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Despite Egyptian campaign, Gaza border tunnels resume smuggling activity

Despite the largely successful security campaign launched by Egypt in February 2013 against the Palestinian border tunnels in Rafah in the southern Gaza Strip, there are reportedly Palestinian attempts to bring back some of the destroyed tunnels to life.
A Palestinian man walks in a pool of water next to the entrance of tunnels, used for smuggling supplies between Egypt and the Gaza Strip, Rafah, Gaza Strip, Sept. 18, 2015.

GAZA CITY, Gaza Strip — Despite the largely successful security campaign that Egypt launched in February 2013 against the border tunnels in Rafah in the southern Gaza Strip, members of families and tribes in the city of Rafah told Al-Monitor that there are Palestinian attempts to restore some of the destroyed tunnels and resume their activity.

The phenomenon of Palestinian underground tunnels emerged on the border with Egypt after Israel imposed its blockade on Gaza in 2007, as Palestinian organizations, along with large families who live in the city of Rafah, dug hundreds of tunnels along the 14-kilometer (9-mile) border with Egypt, making huge profits by smuggling and selling Egyptian goods in the Gaza markets.

Egypt has taken many steps in the past to get rid of these tunnels due to the deteriorating security situation in the Sinai Peninsula. It launched a massive demolition campaign in February 2013 and set up a 500-meter (0.3-mile) buffer zone along the border with Gaza on the Egyptian side in October 2014. It flooded the area with the waters of the Mediterranean Sea in September 2015. The buffer zone was expanded 1,500 meters (1 mile) deep into the Egyptian side in October 2017.

In addition, Egypt built two walls on the border with the Gaza Strip: The first one was built using rocks in 2008, and the second, which is about 6 meters (0.4 miles) high and goes 5 meters (16 feet) underground, was built in February 2020 using reinforced concrete.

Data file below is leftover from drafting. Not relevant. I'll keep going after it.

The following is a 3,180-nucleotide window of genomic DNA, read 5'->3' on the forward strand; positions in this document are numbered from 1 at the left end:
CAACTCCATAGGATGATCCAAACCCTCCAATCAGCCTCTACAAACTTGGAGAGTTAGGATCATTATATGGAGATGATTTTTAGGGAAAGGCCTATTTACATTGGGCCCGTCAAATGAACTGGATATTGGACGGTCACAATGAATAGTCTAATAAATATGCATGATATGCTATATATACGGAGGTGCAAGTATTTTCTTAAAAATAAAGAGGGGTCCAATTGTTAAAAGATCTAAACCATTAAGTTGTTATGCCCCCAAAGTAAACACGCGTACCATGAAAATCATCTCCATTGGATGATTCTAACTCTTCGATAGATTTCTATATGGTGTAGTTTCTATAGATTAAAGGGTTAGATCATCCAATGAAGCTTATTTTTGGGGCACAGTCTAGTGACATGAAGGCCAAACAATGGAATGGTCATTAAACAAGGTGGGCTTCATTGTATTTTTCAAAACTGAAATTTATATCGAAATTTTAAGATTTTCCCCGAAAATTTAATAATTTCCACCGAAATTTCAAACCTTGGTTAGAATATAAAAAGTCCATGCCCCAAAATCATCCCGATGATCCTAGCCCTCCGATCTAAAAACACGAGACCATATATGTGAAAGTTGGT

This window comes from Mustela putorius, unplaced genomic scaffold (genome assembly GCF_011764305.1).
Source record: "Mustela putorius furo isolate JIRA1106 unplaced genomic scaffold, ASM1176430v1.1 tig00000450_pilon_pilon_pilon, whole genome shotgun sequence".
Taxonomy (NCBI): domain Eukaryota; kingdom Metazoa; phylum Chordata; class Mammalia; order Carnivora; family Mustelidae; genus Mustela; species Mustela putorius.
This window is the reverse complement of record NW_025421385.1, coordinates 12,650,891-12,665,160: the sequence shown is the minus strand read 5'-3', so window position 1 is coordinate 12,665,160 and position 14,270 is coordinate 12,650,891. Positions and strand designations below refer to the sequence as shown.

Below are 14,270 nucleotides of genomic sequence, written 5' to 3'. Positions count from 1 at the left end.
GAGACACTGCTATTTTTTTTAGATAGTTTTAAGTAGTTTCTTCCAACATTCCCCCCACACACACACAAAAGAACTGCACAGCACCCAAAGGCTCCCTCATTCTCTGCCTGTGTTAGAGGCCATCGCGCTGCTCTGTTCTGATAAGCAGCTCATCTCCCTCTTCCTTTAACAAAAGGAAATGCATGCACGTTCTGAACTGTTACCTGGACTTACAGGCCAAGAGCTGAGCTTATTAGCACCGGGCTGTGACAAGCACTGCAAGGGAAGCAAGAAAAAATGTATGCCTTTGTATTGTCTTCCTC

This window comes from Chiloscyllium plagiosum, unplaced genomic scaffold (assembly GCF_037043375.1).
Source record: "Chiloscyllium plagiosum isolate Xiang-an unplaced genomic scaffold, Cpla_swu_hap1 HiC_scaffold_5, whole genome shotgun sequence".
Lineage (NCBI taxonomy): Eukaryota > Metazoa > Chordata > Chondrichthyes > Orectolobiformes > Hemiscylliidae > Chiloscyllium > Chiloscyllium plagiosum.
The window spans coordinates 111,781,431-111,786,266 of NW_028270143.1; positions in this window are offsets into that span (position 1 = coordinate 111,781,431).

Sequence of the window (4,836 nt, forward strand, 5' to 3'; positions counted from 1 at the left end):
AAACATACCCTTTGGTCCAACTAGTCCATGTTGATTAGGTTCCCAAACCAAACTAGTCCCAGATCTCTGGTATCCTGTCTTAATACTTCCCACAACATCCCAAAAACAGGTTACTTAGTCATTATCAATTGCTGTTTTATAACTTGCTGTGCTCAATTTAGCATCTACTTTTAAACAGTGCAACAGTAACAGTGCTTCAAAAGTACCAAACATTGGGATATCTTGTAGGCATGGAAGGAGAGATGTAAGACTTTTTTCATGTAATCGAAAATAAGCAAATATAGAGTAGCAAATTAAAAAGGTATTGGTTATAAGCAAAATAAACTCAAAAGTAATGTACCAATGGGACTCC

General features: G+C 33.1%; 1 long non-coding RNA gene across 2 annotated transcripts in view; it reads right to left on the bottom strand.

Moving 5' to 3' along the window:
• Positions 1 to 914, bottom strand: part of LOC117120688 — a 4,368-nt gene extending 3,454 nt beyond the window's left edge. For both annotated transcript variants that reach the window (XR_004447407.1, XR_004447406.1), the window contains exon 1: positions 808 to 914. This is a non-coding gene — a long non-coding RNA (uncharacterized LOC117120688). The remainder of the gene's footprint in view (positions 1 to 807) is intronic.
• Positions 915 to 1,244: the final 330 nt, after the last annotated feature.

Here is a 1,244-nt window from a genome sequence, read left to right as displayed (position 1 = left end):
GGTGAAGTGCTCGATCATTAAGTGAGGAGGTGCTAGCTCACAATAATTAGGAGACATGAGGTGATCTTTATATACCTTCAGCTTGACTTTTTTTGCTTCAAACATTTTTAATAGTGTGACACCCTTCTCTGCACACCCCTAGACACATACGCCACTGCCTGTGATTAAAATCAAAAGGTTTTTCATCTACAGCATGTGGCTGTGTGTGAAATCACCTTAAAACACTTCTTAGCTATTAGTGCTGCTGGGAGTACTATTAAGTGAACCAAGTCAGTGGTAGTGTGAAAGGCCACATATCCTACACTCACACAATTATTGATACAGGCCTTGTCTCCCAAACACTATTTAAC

Egypt’s policy managed to eliminate most of these tunnels and led Hamas, which has controlled the Gaza Strip since 2007, to reel under the brunt of a stifling financial crisis, thus prompting the movement to increase taxes on merchants and residents.

Hamas sought to develop its commercial relationship with Egypt after the tunnels were destroyed. According to a report published by Al-Monitor on Feb. 22, 2019, the turning point in trade relations between Egypt and the Gaza Strip took place in June 2017, following understandings between Hamas and Egyptian officials aimed at opening a trade crossing between Egypt and Gaza, with taxes imposed on Egyptian goods passing through it set to go to Hamas’ treasury.

A source from a family in Rafah in the know on the border tunnels told Al-Monitor on condition of anonymity, “Despite the efforts of the Egyptian army to eradicate tunnels, many of these are still operational.”

On April 18, the Egyptian army announced the discovery and destruction of five tunnels on the border with the Gaza Strip. An army statement noted, “The border police forces discovered and destroyed five tunnel holes [on the border with Gaza] over the past month.”

The source noted, “My family owned seven border tunnels with Egypt before 2015; we lost all of them after they were destroyed by the Egyptian army. But we have recently embarked on attempts to restore and operate some of these tunnels."